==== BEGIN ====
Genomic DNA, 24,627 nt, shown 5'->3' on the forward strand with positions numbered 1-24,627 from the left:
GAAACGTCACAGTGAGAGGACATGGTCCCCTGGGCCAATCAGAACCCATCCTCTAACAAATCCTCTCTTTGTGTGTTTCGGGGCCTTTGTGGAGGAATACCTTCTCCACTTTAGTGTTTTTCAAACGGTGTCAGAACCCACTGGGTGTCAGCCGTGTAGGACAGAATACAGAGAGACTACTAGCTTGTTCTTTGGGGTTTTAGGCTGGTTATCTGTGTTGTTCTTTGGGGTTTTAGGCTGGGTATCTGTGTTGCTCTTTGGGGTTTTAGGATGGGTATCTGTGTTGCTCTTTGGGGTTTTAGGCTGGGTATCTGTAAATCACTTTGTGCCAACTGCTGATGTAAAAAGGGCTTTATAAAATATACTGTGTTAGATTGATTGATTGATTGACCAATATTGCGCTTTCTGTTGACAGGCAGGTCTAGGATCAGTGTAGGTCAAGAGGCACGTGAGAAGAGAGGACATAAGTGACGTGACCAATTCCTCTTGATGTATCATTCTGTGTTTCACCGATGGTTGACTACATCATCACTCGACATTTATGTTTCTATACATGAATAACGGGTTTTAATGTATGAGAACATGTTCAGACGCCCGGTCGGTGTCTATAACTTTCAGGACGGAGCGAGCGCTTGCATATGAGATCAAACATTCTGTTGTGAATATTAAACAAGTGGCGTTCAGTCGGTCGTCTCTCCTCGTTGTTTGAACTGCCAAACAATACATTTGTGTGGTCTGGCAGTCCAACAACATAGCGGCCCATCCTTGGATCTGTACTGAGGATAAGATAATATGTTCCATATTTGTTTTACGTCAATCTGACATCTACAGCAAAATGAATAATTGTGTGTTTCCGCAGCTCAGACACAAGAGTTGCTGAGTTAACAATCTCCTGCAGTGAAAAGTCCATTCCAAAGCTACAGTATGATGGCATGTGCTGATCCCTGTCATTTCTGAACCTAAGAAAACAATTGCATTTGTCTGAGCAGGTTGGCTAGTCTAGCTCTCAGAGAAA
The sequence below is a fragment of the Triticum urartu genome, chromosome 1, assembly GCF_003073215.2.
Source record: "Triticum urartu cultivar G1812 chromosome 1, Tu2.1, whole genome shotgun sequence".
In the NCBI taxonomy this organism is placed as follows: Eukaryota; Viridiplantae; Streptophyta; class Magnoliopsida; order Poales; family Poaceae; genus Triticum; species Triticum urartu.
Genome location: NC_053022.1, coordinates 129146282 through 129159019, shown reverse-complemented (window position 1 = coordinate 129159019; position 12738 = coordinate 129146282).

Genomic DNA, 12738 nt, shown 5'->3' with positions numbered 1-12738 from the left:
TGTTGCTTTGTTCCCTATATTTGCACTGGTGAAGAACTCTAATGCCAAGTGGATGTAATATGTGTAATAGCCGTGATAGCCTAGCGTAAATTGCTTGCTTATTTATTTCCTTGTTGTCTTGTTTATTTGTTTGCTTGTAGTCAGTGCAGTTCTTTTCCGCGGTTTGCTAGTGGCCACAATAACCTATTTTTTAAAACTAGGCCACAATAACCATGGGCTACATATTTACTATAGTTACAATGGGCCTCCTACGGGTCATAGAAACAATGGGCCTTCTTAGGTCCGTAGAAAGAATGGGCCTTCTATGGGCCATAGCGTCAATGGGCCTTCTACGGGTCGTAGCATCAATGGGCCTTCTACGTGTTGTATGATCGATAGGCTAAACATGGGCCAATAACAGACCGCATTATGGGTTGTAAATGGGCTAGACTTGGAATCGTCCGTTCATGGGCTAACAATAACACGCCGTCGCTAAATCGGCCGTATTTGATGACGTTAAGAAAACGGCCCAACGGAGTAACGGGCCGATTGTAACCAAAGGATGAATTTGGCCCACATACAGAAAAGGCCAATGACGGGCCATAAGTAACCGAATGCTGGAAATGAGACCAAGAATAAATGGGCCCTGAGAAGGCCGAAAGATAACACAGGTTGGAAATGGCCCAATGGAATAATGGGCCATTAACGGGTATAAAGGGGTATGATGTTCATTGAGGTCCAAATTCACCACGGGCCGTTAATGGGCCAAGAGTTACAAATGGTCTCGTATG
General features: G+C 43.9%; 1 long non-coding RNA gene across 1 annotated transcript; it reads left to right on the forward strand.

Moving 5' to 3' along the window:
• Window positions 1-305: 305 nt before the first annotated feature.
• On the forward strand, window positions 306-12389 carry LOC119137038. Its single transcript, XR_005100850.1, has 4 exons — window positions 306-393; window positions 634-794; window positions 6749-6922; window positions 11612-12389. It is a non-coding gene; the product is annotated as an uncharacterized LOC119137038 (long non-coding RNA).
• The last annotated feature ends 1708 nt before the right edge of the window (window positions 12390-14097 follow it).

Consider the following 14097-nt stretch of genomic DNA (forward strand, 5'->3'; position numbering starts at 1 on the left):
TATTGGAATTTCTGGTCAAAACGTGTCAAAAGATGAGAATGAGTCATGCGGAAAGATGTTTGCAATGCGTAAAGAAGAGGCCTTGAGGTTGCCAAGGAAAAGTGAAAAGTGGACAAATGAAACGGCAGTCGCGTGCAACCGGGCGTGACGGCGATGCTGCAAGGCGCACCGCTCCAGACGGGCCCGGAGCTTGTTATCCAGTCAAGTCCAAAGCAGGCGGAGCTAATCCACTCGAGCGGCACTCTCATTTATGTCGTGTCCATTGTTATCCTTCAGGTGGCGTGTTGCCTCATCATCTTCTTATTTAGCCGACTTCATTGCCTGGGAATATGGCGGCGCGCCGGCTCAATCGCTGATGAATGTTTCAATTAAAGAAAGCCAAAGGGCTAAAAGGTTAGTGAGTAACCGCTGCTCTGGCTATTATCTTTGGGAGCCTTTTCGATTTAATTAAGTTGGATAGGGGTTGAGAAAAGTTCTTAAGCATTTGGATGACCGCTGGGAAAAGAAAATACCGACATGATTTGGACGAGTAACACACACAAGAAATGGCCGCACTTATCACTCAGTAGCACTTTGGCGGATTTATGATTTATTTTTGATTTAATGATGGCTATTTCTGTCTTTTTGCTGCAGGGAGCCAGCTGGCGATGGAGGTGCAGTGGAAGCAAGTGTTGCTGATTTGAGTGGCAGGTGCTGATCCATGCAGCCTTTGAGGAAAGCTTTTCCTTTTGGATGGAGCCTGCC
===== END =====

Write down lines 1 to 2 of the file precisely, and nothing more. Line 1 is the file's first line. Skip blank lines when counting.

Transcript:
Genomic DNA, 24,627 nt, shown 5'->3' on the forward strand with positions numbered 1-24,627 from the left:
GAAACGTCACAGTGAGAGGACATGGTCCCCTGGGCCAATCAGAACCCATCCTCTAACAAATCCTCTCTTTGTGTGTTTCGGGGCCTTTGTGGAGGAATACCTTCTCCACTTTAGTGTTTTTCAAACGGTGTCAGAACCCACTGGGTGTCAGCCGTGTAGGACAGAATACAGAGAGACTACTAGCTTGTTCTTTGGGGTTTTAGGCTGGTTATCTGTGTTGTTCTTTGGGGTTTTAGGCTGGGTATCTGTGTTGCTCTTTGGGGTTTTAGGATGGGTATCTGTGTTGCTCTTTGGGGTTTTAGGCTGGGTATCTGTAAATCACTTTGTGCCAACTGCTGATGTAAAAAGGGCTTTATAAAATATACTGTGTTAGATTGATTGATTGATTGACCAATATTGCGCTTTCTGTTGACAGGCAGGTCTAGGATCAGTGTAGGTCAAGAGGCACGTGAGAAGAGAGGACATAAGTGACGTGACCAATTCCTCTTGATGTATCATTCTGTGTTTCACCGATGGTTGACTACATCATCACTCGACATTTATGTTTCTATACATGAATAACGGGTTTTAATGTATGAGAACATGTTCAGACGCCCGGTCGGTGTCTATAACTTTCAGGACGGAGCGAGCGCTTGCATATGAGATCAAACATTCTGTTGTGAATATTAAACAAGTGGCGTTCAGTCGGTCGTCTCTCCTCGTTGTTTGAACTGCCAAACAATACATTTGTGTGGTCTGGCAGTCCAACAACATAGCGGCCCATCCTTGGATCTGTACTGAGGATAAGATAATATGTTCCATATTTGTTTTACGTCAATCTGACATCTACAGCAAAATGAATAATTGTGTGTTTCCGCAGCTCAGACACAAGAGTTGCTGAGTTAACAATCTCCTGCAGTGAAAAGTCCATTCCAAAGCTACAGTATGATGGCATGTGCTGATCCCTGTCATTTCTGAACCTAAGAAAACAATTGCATTTGTCTGAGCAGGTTGGCTAGTCTAGCTCTCAGAGAAA